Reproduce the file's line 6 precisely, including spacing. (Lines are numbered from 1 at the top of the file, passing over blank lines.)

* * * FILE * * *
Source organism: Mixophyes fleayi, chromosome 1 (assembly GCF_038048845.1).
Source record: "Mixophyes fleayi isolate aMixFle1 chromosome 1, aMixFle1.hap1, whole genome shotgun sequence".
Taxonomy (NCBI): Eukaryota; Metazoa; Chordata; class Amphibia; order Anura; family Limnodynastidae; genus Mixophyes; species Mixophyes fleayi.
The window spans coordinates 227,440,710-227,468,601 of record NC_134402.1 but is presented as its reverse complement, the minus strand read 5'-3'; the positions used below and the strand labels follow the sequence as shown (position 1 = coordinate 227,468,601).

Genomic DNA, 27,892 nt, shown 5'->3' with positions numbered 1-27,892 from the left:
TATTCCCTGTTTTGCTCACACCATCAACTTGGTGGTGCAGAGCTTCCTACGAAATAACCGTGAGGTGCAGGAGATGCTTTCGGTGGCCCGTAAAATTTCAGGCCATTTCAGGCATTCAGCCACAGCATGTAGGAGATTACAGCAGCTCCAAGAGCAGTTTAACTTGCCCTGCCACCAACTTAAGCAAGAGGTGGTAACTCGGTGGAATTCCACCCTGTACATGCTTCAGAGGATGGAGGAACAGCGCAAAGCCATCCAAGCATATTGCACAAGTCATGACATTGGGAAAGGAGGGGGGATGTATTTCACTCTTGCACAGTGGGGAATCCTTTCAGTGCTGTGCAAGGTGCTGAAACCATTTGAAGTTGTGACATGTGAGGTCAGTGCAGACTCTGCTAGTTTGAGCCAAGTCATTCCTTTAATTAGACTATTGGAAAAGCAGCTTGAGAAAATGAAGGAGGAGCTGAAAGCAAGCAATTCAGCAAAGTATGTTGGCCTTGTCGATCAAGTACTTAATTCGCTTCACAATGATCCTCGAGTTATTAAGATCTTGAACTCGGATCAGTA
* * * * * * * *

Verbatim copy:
TATTCCCTGTTTTGCTCACACCATCAACTTGGTGGTGCAGAGCTTCCTACGAAATAACCGTGAGGTGCAGGAGATGCTTTCGGTGGCCCGTAAAATTTCAGGCCATTTCAGGCATTCAGCCACAGCATGTAGGAGATTACAGCAGCTCCAAGAGCAGTTTAACTTGCCCTGCCACCAACTTAAGCAAGAGGTGGTAACTCGGTGGAATTCCACCCTGTACATGCTTCAGAGGATGGAGGAACAGCGCAAAGCCATCCAAGCATATTGCACAAGTCATGACATTGGGAAAGGAGGGGGGATGTATTTCACTCTTGCACAGTGGGGAATCCTTTCAGTGCTGTGCAAGGTGCTGAAACCATTTGAAGTTGTGACATGTGAGGTCAGTGCAGACTCTGCTAGTTTGAGCCAAGTCATTCCTTTAATTAGACTATTGGAAAAGCAGCTTGAGAAAATGAAGGAGGAGCTGAAAGCAAGCAATTCAGCAAAGTATGTTGGCCTTGTCGATCAAGTACTTAATTCGCTTCACAATGATCCTCGAGTTATTAAGATCTTGAACTCGGATCAGTA